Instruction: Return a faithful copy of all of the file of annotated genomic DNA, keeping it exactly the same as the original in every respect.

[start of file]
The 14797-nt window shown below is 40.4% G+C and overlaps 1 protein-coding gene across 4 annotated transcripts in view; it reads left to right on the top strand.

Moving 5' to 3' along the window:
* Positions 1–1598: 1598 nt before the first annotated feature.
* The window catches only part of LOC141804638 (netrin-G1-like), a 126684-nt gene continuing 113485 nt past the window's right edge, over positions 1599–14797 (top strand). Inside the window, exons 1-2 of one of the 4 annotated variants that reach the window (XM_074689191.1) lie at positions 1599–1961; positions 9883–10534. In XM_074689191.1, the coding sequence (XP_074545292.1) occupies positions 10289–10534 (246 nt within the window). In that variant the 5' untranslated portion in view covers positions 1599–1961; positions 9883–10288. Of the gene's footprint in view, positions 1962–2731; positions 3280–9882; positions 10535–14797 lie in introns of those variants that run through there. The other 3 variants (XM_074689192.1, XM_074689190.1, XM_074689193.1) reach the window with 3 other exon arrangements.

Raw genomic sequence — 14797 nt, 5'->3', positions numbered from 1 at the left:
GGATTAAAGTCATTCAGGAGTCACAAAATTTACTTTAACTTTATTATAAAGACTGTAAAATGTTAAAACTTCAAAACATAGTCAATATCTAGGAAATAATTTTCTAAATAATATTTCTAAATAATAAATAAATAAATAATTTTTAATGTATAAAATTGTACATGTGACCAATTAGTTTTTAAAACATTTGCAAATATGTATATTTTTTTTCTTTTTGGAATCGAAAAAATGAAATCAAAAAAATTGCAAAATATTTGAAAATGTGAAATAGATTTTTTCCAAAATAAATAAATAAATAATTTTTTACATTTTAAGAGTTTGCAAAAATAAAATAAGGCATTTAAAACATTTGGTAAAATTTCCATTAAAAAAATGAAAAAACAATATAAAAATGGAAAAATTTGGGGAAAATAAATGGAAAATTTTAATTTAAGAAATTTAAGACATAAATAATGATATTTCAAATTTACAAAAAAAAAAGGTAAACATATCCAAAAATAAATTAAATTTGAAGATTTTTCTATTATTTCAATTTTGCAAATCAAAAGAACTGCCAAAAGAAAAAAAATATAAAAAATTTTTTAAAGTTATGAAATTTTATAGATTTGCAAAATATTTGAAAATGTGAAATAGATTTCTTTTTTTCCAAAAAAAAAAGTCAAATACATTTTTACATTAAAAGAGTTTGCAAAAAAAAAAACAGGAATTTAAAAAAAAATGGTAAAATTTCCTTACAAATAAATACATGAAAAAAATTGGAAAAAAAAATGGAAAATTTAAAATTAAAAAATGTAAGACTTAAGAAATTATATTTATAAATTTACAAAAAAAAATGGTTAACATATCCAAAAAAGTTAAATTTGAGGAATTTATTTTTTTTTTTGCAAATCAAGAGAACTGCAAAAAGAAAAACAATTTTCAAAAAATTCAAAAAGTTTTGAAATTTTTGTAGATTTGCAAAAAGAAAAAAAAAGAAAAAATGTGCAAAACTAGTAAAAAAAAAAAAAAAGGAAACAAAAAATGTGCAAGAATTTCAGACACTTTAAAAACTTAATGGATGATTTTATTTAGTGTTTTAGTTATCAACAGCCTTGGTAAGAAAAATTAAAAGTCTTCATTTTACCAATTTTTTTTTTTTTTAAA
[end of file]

The 14797-nt window shown below is 40.4% G+C and overlaps 1 protein-coding gene across 4 annotated transcripts in view; it reads left to right on the top strand.

Moving 5' to 3' along the window:
* Positions 1–1598: 1598 nt before the first annotated feature.
* The window catches only part of LOC141804638 (netrin-G1-like), a 126684-nt gene continuing 113485 nt past the window's right edge, over positions 1599–14797 (top strand). Inside the window, exons 1-2 of one of the 4 annotated variants that reach the window (XM_074689191.1) lie at positions 1599–1961; positions 9883–10534. In XM_074689191.1, the coding sequence (XP_074545292.1) occupies positions 10289–10534 (246 nt within the window). In that variant the 5' untranslated portion in view covers positions 1599–1961; positions 9883–10288. Of the gene's footprint in view, positions 1962–2731; positions 3280–9882; positions 10535–14797 lie in introns of those variants that run through there. The other 3 variants (XM_074689192.1, XM_074689190.1, XM_074689193.1) reach the window with 3 other exon arrangements.

Raw genomic sequence — 14797 nt, 5'->3', positions numbered from 1 at the left:
GGATTAAAGTCATTCAGGAGTCACAAAATTTACTTTAACTTTATTATAAAGACTGTAAAATGTTAAAACTTCAAAACATAGTCAATATCTAGGAAATAATTTTCTAAATAATATTTCTAAATAATAAATAAATAAATAATTTTTAATGTATAAAATTGTACATGTGACCAATTAGTTTTTAAAACATTTGCAAATATGTATATTTTTTTTCTTTTTGGAATCGAAAAAATGAAATCAAAAAAATTGCAAAATATTTGAAAATGTGAAATAGATTTTTTCCAAAATAAATAAATAAATAATTTTTTACATTTTAAGAGTTTGCAAAAATAAAATAAGGCATTTAAAACATTTGGTAAAATTTCCATTAAAAAAATGAAAAAACAATATAAAAATGGAAAAATTTGGGGAAAATAAATGGAAAATTTTAATTTAAGAAATTTAAGACATAAATAATGATATTTCAAATTTACAAAAAAAAAAGGTAAACATATCCAAAAATAAATTAAATTTGAAGATTTTTCTATTATTTCAATTTTGCAAATCAAAAGAACTGCCAAAAGAAAAAAAATATAAAAAATTTTTTAAAGTTATGAAATTTTATAGATTTGCAAAATATTTGAAAATGTGAAATAGATTTCTTTTTTTCCAAAAAAAAAAGTCAAATACATTTTTACATTAAAAGAGTTTGCAAAAAAAAAAACAGGAATTTAAAAAAAAATGGTAAAATTTCCTTACAAATAAATACATGAAAAAAATTGGAAAAAAAAATGGAAAATTTAAAATTAAAAAATGTAAGACTTAAGAAATTATATTTATAAATTTACAAAAAAAAATGGTTAACATATCCAAAAAAGTTAAATTTGAGGAATTTATTTTTTTTTTTGCAAATCAAGAGAACTGCAAAAAGAAAAACAATTTTCAAAAAATTCAAAAAGTTTTGAAATTTTTGTAGATTTGCAAAAAGAAAAAAAAAGAAAAAATGTGCAAAACTAGTAAAAAAAAAAAAAAAGGAAACAAAAAATGTGCAAGAATTTCAGACACTTTAAAAACTTAATGGATGATTTTATTTAGTGTTTTAGTTATCAACAGCCTTGGTAAGAAAAATTAAAAGTCTTCATTTTACCAATTTTTTTTTTTTTTAAA